Grail Inc. is teaming up with Quest Diagnostics Inc. to support the upcoming launch of its multicancer blood test. The early cancer detection test, called Galleri, is slated to begin rolling out in the second quarter of 2021.
Secaucus, N.J.-based testing behemoth Quest has 2,200 patient service centers, as well as a network of 5,000 mobile phlebotomists who can provide at-home blood collection services under its Examone business. The phlebotomy network will help to collect blood samples for Galleri once the test becomes available in the U.S.
“Today, the majority of cancers go undetected until too late when outcomes are often deadly, and we believe Galleri could offer a unique and potentially life-saving solution by finding multiple types of cancers earlier,” said Joshua Ofman, chief medical officer and head of external affairs at Menlo Park, Calif.-based Grail. “Our agreement with Quest will help us support convenient access to blood collection for patients and health care providers.”
PATHFINDER, CCGA studies
In December 2020, Grail completed enrollment in PATHFINDER, a prospective, 6,600-subject, multisite interventional IDE study to assess the implementation of Galleri in clinical practice. The study recruited adults age 50 and older for screening in primary care settings and is following them for 12 months through any ensuing cancer treatment.
PATHFINDER has completed a second planned independent data and safety monitoring board review, and initial results of that study, as well as additional clinical validation from Grail’s foundational Circulating Cell-free Genome Atlas (CCGA) study, are expected in the upcoming months. The combined data are intended to support Grail’s introduction as a laboratory-developed test (LDT).
Last March, Grail reported results from a sub-study within its more than 15,000-patient CCGA study showing its test detects 43.9% of stage 1 to stage III cancers across 50 cancer types, with a higher detection rate of about 67.3% in a prespecified set of 12 of the deadliest cancers in that stage range. The company anticipates that its liquid biopsy assay could be particularly helpful in detecting the most aggressive cancers, which shed large quantities of genetic material into the bloodstream.
Quest’s offers testing and support services to about half of all physicians in the U.S., and about one in three American adults receive services each year, Kristie Dolan, vice president and general manager of Quest’s Oncology Clinical franchise, told BioWorld. “Collaborations such as the one formed between Quest Diagnostics and Grail are exciting because they open up far greater opportunities to reach patients with cutting-edge innovations, such as Galleri, that hold the potential to greatly improve care and outcomes.”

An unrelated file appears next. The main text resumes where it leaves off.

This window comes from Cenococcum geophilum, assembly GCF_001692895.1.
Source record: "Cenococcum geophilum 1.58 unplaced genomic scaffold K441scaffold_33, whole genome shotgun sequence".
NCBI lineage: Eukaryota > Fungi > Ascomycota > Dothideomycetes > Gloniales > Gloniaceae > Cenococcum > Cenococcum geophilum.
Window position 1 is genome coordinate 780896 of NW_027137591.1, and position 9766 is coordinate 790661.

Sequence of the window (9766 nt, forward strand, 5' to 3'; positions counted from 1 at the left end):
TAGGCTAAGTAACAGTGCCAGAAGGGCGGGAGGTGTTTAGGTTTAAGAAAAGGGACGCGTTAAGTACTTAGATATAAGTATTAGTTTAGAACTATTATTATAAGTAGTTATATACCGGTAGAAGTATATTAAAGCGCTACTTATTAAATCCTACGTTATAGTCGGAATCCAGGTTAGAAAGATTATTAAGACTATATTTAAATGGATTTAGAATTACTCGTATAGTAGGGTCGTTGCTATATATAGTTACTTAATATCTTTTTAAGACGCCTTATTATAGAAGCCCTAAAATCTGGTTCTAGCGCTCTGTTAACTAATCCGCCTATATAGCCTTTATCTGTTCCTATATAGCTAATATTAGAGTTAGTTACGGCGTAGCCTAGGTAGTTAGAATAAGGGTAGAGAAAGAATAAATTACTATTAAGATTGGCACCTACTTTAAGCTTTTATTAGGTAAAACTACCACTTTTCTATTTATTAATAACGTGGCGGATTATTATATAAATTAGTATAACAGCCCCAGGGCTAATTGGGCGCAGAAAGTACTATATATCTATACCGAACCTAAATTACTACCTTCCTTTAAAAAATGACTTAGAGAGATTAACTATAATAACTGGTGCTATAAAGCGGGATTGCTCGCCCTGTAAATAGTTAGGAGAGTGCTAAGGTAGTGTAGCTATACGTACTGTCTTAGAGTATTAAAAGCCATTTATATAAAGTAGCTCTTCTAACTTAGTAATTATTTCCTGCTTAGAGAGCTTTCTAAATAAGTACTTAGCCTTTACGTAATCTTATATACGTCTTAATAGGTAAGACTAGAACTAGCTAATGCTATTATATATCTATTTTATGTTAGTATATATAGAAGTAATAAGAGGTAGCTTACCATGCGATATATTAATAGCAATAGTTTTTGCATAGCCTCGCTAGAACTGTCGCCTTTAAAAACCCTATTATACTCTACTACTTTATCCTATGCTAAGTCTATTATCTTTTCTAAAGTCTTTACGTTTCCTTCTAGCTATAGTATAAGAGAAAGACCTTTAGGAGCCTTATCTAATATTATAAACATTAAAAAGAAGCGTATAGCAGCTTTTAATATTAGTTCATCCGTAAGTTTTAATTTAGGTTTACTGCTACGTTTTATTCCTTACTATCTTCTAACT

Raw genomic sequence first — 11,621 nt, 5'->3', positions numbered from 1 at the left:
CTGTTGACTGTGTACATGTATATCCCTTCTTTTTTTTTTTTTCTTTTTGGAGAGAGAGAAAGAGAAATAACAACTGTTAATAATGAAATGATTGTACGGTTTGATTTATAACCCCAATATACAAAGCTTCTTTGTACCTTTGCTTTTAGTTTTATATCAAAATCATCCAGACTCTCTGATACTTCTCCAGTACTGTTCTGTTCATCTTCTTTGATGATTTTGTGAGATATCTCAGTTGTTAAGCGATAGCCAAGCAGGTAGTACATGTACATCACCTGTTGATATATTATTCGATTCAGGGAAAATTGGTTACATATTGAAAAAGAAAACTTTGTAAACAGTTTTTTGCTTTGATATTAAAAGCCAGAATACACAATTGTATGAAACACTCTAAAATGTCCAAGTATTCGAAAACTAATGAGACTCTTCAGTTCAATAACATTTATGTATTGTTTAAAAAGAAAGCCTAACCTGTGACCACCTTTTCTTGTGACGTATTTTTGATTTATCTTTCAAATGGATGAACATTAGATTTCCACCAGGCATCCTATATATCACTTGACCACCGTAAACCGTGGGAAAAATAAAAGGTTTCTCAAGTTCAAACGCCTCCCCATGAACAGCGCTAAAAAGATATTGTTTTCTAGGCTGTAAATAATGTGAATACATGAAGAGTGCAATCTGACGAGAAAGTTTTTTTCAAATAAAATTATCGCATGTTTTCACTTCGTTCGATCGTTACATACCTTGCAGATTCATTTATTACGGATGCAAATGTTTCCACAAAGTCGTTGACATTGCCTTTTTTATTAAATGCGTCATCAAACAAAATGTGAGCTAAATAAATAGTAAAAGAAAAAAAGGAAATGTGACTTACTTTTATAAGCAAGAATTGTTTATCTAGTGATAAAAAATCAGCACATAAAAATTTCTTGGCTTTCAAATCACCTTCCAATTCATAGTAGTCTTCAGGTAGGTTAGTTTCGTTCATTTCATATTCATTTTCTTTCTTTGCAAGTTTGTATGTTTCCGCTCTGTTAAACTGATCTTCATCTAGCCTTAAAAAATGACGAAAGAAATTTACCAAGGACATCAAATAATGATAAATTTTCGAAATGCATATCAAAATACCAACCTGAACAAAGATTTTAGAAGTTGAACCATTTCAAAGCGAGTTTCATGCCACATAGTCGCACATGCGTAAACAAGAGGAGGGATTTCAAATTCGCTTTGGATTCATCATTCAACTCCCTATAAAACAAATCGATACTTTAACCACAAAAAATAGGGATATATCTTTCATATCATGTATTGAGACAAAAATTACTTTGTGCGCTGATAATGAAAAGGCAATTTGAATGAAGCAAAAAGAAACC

Rx-only, LDT test launching soon
The test is expected to launch this summer as a prescription-only LDT. It is also expected to be available to eligible patients in the U.K. later this year via a partnership with the National Health Service to support a long-term program for earlier cancer diagnoses.
Grail won breakthrough status from the U.S. FDA for the test in 2019, allowing for more frequent communications with agency staff as it completes its clinical studies and prepares a premarket approval application.
A 2016 spin out of Illumina Inc., Grail has raised nearly $2 billion big-name investors with promises of a blood test for early cancer detection. In October, San Diego-based Illumina announced plans to reacquire the liquid biopsy startup for $8 billion, giving it a major stake in the race to develop a less-invasive way to diagnose cancer.
The deal, which has been approved by both companies’ boards, is expected to close in the second half of the year.
Last year, Grail announced an expansion in Durham, N.C., with plans for a state-of-the-art laboratory facility, office and warehouse space. “We anticipate that as our products gain broader adoption and we develop additional products, we will utilize the Durham laboratory to meet commercial demand and research and development needs,” a Grail spokesperson told BioWorld.
The company has an active pipeline of future products. In addition to Galleri, Grail is developing a diagnostic aid for cancer (DAC) test meant to speed diagnosis for people for whom there is a clinical suspicion of cancer. Also in the works is a minimal residual disease test designed to enable blood-based detection with or without tissue.